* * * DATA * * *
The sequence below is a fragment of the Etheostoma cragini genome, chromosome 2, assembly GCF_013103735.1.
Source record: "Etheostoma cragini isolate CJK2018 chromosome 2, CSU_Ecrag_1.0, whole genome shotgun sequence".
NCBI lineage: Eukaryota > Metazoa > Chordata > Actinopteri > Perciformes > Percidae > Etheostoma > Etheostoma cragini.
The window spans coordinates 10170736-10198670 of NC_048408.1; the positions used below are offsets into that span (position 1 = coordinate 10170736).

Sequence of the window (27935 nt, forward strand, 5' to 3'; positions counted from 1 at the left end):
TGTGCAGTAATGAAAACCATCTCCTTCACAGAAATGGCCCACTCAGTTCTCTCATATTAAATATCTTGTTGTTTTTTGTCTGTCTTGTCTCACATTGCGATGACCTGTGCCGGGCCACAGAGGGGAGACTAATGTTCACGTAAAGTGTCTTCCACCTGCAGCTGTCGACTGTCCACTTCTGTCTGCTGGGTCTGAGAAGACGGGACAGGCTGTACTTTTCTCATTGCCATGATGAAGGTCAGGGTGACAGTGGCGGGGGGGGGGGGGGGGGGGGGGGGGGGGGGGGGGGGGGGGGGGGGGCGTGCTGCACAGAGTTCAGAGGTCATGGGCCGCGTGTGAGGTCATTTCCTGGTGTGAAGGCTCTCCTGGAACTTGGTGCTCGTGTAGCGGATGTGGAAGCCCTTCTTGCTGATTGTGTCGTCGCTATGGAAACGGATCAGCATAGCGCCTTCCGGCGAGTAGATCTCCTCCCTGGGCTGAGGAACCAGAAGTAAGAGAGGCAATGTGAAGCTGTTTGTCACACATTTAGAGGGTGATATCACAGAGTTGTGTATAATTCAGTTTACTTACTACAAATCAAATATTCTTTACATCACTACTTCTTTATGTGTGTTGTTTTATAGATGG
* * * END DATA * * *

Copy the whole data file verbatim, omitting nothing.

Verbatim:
The sequence below is a fragment of the Etheostoma cragini genome, chromosome 2, assembly GCF_013103735.1.
Source record: "Etheostoma cragini isolate CJK2018 chromosome 2, CSU_Ecrag_1.0, whole genome shotgun sequence".
NCBI lineage: Eukaryota > Metazoa > Chordata > Actinopteri > Perciformes > Percidae > Etheostoma > Etheostoma cragini.
The window spans coordinates 10170736-10198670 of NC_048408.1; the positions used below are offsets into that span (position 1 = coordinate 10170736).

Sequence of the window (27935 nt, forward strand, 5' to 3'; positions counted from 1 at the left end):
TGTGCAGTAATGAAAACCATCTCCTTCACAGAAATGGCCCACTCAGTTCTCTCATATTAAATATCTTGTTGTTTTTTGTCTGTCTTGTCTCACATTGCGATGACCTGTGCCGGGCCACAGAGGGGAGACTAATGTTCACGTAAAGTGTCTTCCACCTGCAGCTGTCGACTGTCCACTTCTGTCTGCTGGGTCTGAGAAGACGGGACAGGCTGTACTTTTCTCATTGCCATGATGAAGGTCAGGGTGACAGTGGCGGGGGGGGGGGGGGGGGGGGGGGGGGGGGGGGGGGGGGGGGGGGGGCGTGCTGCACAGAGTTCAGAGGTCATGGGCCGCGTGTGAGGTCATTTCCTGGTGTGAAGGCTCTCCTGGAACTTGGTGCTCGTGTAGCGGATGTGGAAGCCCTTCTTGCTGATTGTGTCGTCGCTATGGAAACGGATCAGCATAGCGCCTTCCGGCGAGTAGATCTCCTCCCTGGGCTGAGGAACCAGAAGTAAGAGAGGCAATGTGAAGCTGTTTGTCACACATTTAGAGGGTGATATCACAGAGTTGTGTATAATTCAGTTTACTTACTACAAATCAAATATTCTTTACATCACTACTTCTTTATGTGTGTTGTTTTATAGATGG